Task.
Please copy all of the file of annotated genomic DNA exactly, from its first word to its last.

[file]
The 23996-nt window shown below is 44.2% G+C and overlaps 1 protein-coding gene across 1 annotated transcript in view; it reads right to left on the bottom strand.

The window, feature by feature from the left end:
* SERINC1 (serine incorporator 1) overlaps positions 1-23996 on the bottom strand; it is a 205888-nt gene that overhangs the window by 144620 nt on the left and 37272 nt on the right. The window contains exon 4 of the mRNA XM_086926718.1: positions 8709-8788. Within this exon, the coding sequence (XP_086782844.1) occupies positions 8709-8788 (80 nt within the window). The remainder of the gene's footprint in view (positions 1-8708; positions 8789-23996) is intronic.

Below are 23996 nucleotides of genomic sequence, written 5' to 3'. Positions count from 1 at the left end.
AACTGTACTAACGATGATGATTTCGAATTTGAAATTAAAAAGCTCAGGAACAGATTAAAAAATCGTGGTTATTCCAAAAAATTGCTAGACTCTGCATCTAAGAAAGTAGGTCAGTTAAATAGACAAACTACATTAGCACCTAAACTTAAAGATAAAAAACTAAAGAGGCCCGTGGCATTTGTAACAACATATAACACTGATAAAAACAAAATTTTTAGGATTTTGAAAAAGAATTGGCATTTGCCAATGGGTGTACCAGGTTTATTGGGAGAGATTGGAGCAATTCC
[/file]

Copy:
The 23996-nt window shown below is 44.2% G+C and overlaps 1 protein-coding gene across 1 annotated transcript in view; it reads right to left on the bottom strand.

The window, feature by feature from the left end:
* SERINC1 (serine incorporator 1) overlaps positions 1-23996 on the bottom strand; it is a 205888-nt gene that overhangs the window by 144620 nt on the left and 37272 nt on the right. The window contains exon 4 of the mRNA XM_086926718.1: positions 8709-8788. Within this exon, the coding sequence (XP_086782844.1) occupies positions 8709-8788 (80 nt within the window). The remainder of the gene's footprint in view (positions 1-8708; positions 8789-23996) is intronic.

Below are 23996 nucleotides of genomic sequence, written 5' to 3'. Positions count from 1 at the left end.
AACTGTACTAACGATGATGATTTCGAATTTGAAATTAAAAAGCTCAGGAACAGATTAAAAAATCGTGGTTATTCCAAAAAATTGCTAGACTCTGCATCTAAGAAAGTAGGTCAGTTAAATAGACAAACTACATTAGCACCTAAACTTAAAGATAAAAAACTAAAGAGGCCCGTGGCATTTGTAACAACATATAACACTGATAAAAACAAAATTTTTAGGATTTTGAAAAAGAATTGGCATTTGCCAATGGGTGTACCAGGTTTATTGGGAGAGATTGGAGCAATTCC